Operative paragraph 4 was retained by a recorded vote of 156 in favour to none against, with 25 abstentions.


Then, operative paragraph 5 was upheld by a recorded vote of 153 in favour to none against, with 26 abstentions.


Separate votes were requested for two subparagraphs of operative paragraph 6. 


The first, operative paragraph 6 (a) was retained by a recorded vote of 155 in favour to none against, with 27 abstentions.


Operative paragraph 6 (b) was upheld by a recorded vote of 155 in favour to none against, with 26 abstentions.


The Assembly then voted to retain operative paragraph 6 as a whole by a recorded vote of 153 in favour to none against, with 28 abstentions.


Operative paragraph 8 was also retained, by a recorded vote of 158 in favour to none against, with 24 abstentions.


Finally, draft resolution VIX as a whole was adopted by a recorded vote of 154 in favour to none against, with 28 abstentions.


Among its terms, the Assembly reaffirmed its determination to ensure the effective operation of the United Nations Register of Conventional Arms, as well as its decision, with a view to the Register’s further development, to keep the scope of and participation in it under review and, to that end, requested, among others, the Secretary-General, with the assistance of a group of governmental experts to be convened in 2016, to prepare a report on the Register’s continuing operation and relevance and its further development.


Turning to a draft resolution XV on National legislation on transfer of arms, military equipment and dual-use goods and technology, it first adopted preambular paragraph 7 by a recorded vote of 162 in favour to none against, with 17 abstentions.


Next, it adopted preambular paragraph 8 by a recorded vote of 162 in favour to none against, with 14 abstentions.


The Assembly adopted operative paragraph 1 by a recorded vote of 164 in favour to none against, with 13 abstentions.


It adopted the resolution as a whole by a recorded vote of 177 in favour to none against, with 4 abstentions (Democratic People’s Republic of Korea, Iran, Syria, Uganda).  The resolution, by its terms, had the Assembly invite Member States to enact or improve national legislation, regulations and procedures to exercise effective control over the transfer of arms, military equipment and dual‑use goods and technology, as well as encourage them to voluntarily provide information to the Secretary-General on such measures.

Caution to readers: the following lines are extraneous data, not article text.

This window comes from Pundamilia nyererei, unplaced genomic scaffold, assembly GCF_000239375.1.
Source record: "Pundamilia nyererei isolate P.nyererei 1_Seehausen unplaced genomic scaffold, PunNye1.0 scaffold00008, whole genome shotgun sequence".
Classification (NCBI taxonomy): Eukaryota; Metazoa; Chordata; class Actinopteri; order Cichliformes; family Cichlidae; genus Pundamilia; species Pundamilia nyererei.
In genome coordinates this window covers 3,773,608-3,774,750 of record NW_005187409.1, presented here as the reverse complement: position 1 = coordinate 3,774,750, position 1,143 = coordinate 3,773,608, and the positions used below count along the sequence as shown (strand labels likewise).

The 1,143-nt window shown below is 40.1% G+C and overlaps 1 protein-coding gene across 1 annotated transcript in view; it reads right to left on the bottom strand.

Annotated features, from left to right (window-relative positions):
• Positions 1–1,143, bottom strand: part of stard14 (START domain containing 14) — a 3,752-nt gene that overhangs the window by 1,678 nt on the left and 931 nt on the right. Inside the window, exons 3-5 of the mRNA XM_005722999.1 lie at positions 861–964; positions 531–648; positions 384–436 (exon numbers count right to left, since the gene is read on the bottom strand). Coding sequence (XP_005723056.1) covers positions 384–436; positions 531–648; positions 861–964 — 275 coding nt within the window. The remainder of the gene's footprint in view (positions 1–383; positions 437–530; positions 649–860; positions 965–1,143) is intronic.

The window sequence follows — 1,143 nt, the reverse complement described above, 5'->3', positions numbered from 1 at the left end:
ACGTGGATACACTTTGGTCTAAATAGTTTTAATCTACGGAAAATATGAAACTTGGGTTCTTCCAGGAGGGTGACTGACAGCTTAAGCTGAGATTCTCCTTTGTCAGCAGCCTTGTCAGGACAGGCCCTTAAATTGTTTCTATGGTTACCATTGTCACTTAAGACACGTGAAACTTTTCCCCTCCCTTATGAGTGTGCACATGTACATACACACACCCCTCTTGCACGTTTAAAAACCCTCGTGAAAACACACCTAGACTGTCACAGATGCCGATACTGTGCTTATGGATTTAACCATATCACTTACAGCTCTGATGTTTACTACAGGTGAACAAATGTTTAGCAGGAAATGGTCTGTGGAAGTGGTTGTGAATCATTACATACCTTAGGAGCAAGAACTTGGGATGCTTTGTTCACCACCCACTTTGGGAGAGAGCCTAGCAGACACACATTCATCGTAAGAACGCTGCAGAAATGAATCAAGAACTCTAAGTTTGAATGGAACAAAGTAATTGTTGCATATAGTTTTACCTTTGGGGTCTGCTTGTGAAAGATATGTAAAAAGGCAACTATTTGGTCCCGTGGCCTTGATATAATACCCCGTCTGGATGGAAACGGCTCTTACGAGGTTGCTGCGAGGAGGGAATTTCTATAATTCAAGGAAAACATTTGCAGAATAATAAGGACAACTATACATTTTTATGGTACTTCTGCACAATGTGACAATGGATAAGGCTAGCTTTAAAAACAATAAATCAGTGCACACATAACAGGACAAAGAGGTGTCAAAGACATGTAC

Acting without a vote, the Assembly adopted draft resolution XVI on Implementation of the Convention on the Prohibition of the Development, Production, Stockpiling and Use of Chemical Weapons and on Their Destruction, by which it stressed the importance to the Convention that all possessors of chemical weapons, chemical weapons production or development facilities, including previously declared possessor States, should be among the treaty’s States parties.


The Assembly then adopted draft resolution XVII on Taking forward multilateral nuclear disarmament negotiations by a recorded vote of 158 in favour to 4 against (France, Russian Federation, United Kingdom, United States), with 20 abstentions.  By so doing, it emphasized that the universal objective of taking forward multilateral nuclear disarmament remained the achievement and maintenance of a world without nuclear weapons and also emphasized the importance of addressing issues related to nuclear weapons in a comprehensive, interactive and constructive manner for the advancement of multilateral nuclear disarmament negotiations.


When it turned to draft resolution XVIII entitled Nuclear disarmament, it first took a recorded vote on operative paragraph 16, retaining it by 176 in favour to 2 against (Pakistan, United Kingdom), with 4 abstentions (Armenia, France, Israel, Russian Federation).


The Assembly adopted the resolution as a whole by a recorded vote of 122 in favour to 44 against, with 17 abstentions, by which it recognized that there now existed conditions for the establishment of a world free of nuclear weapons.  Among its other terms, the text urged nuclear-weapon States to immediately stop qualitative improvement, development, production and stockpiling of nuclear warheads and their delivery systems, and to commence plurilateral negotiations among themselves to further deeply reduce nuclear weapons.


It then adopted draft resolution XIX on The illicit trade in small arms and light weapons in all its aspects without a vote, by which it encouraged all relevant initiatives for the successful implementation of the Programme of Action to Prevent, Combat and Eradicate the Illicit Trade in Small Arms and Light Weapons in All Its Aspects, and called on all States to implement the International Tracing Instrument.


Also without a vote, the Assembly adopted draft resolution XX on the Treaty on the South-East Asia Nuclear-Weapon-Free Zone (Bangkok Treaty), by which it encouraged States parties to continue to engage nuclear-weapon States to resolve comprehensively outstanding issues with a view to signing the Protocol.


It then adopted draft resolution XXI on Transparency and confidence-building measures in outer space activities, also without a vote, by which it decided to refer the recommendations of the Committee on the Peaceful Uses of Outer Space to the Disarmament Commission and Conference on Disarmament.  Also by the text, the Assembly would encourage Member States to review and implement the proposed such measures contained in the Report of the Group of Governmental Experts.